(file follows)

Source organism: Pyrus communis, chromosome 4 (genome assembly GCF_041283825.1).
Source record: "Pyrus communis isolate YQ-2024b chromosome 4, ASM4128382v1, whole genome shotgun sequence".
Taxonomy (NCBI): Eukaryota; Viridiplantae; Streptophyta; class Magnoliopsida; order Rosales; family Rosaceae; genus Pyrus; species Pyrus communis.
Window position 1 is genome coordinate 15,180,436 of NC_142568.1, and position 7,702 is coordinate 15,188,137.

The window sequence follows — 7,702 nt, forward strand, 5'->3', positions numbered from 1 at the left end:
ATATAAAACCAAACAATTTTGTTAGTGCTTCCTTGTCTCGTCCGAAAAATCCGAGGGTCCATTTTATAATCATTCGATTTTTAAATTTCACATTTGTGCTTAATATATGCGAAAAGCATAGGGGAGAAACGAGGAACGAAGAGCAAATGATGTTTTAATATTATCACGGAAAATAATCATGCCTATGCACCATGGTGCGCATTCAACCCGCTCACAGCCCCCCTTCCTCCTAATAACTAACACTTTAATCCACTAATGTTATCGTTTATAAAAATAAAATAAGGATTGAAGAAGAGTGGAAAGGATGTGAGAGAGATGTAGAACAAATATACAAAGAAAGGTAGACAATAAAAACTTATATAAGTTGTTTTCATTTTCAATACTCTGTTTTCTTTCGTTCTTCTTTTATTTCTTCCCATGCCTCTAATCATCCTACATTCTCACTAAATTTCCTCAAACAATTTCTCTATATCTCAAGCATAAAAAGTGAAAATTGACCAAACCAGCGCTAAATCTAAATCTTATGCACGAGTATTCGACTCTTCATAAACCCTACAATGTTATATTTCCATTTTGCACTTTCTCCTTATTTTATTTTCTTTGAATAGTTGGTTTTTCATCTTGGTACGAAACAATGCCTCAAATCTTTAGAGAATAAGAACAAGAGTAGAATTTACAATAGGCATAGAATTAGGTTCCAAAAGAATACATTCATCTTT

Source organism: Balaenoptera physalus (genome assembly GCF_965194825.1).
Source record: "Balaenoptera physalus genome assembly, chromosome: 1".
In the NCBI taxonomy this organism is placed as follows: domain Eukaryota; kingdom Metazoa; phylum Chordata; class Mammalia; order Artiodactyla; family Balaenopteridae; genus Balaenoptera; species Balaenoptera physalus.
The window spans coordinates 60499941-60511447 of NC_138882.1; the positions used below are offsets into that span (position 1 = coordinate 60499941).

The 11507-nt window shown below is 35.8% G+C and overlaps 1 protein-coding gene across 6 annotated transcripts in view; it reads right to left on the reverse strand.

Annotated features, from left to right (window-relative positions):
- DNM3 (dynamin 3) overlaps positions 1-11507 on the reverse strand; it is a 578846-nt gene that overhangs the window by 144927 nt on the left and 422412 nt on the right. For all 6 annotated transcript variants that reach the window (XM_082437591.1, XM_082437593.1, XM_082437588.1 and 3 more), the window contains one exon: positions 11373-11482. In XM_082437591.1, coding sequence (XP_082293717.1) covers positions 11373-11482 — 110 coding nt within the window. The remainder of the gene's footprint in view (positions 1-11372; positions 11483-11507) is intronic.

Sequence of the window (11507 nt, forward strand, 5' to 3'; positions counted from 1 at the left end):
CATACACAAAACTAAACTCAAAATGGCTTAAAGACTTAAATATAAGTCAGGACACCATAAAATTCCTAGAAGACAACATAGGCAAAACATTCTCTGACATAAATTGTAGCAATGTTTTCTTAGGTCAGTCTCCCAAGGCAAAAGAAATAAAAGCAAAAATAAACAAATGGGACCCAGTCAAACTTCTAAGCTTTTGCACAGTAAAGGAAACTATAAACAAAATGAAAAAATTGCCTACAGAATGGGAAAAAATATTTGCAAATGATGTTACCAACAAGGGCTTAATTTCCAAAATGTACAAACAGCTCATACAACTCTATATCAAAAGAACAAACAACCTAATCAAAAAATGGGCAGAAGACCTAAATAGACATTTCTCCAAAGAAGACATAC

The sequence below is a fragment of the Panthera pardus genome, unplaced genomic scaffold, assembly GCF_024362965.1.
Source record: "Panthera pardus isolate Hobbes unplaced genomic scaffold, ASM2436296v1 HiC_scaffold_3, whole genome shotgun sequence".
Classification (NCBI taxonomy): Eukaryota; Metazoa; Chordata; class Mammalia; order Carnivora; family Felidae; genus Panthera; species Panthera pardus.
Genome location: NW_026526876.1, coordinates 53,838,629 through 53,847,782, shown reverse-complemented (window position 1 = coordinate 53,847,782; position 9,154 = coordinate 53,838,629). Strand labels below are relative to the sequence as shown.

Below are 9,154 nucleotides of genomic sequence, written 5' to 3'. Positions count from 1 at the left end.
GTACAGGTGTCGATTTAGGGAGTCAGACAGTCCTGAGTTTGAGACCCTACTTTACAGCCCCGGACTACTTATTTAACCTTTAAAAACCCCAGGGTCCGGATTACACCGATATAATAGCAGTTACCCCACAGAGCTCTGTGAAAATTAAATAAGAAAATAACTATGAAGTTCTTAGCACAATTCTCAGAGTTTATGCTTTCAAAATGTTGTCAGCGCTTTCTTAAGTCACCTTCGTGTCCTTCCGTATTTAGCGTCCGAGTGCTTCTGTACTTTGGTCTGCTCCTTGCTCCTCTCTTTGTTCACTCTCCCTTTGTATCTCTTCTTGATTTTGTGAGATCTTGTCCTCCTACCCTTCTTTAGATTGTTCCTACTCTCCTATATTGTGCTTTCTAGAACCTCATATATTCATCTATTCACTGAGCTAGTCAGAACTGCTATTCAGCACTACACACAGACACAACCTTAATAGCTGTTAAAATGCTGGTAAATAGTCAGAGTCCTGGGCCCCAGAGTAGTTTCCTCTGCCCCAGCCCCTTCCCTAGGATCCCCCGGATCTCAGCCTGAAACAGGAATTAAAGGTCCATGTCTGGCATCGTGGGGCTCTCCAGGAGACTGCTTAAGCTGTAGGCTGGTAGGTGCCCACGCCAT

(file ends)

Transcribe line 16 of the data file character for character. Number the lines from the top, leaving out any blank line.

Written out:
The sequence below is a fragment of the Panthera pardus genome, unplaced genomic scaffold, assembly GCF_024362965.1.